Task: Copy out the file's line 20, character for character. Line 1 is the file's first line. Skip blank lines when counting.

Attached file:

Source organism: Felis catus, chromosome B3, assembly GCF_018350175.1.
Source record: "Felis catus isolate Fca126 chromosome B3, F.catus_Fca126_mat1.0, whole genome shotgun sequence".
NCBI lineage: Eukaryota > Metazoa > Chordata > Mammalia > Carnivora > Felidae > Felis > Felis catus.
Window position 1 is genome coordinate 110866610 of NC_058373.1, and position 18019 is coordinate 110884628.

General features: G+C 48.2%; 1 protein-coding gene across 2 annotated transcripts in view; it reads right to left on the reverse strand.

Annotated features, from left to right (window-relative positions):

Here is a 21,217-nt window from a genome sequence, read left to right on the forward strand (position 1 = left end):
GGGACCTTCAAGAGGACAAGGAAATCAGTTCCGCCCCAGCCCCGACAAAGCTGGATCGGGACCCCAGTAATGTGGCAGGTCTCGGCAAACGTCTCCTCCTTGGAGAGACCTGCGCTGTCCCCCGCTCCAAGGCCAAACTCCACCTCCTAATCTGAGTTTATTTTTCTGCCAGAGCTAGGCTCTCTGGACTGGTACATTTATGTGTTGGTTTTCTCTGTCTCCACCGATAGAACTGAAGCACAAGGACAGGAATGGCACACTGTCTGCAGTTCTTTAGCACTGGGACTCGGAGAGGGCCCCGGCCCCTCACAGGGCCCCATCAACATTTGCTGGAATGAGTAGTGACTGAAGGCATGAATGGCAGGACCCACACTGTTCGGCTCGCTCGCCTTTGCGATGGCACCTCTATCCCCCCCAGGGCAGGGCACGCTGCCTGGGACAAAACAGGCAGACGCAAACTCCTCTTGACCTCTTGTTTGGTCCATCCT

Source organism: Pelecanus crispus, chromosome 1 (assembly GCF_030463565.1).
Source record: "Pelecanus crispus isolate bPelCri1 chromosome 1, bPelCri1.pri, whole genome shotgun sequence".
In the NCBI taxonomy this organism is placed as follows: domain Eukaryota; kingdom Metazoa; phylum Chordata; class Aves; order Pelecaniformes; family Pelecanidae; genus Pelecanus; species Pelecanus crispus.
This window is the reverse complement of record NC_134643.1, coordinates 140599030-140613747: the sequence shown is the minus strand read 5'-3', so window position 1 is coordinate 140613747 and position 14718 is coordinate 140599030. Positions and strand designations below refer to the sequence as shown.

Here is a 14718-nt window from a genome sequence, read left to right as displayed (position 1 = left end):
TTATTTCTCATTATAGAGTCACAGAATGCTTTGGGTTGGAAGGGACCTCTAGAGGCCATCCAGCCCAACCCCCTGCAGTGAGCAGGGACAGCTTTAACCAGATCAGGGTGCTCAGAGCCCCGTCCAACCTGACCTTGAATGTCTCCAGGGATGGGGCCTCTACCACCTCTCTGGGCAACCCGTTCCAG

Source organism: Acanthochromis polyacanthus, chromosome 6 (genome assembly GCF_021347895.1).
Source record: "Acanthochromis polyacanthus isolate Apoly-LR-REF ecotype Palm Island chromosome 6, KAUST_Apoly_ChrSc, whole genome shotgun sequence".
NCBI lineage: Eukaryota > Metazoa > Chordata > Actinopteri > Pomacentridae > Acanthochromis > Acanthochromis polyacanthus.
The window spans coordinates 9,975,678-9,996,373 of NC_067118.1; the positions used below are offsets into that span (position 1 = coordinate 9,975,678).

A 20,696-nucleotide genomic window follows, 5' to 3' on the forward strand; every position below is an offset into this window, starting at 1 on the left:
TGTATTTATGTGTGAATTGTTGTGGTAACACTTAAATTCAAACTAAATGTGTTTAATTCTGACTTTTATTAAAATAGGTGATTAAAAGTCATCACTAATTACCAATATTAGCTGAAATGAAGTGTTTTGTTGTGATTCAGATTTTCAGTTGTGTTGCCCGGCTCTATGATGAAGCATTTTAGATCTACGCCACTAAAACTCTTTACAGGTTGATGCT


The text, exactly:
TGTATTTATGTGTGAATTGTTGTGGTAACACTTAAATTCAAACTAAATGTGTTTAATTCTGACTTTTATTAAAATAGGTGATTAAAAGTCATCACTAATTACCAATATTAGCTGAAATGAAGTGTTTTGTTGTGATTCAGATTTTCAGTTGTGTTGCCCGGCTCTATGATGAAGCATTTTAGATCTACGCCACTAAAACTCTTTACAGGTTGATGCT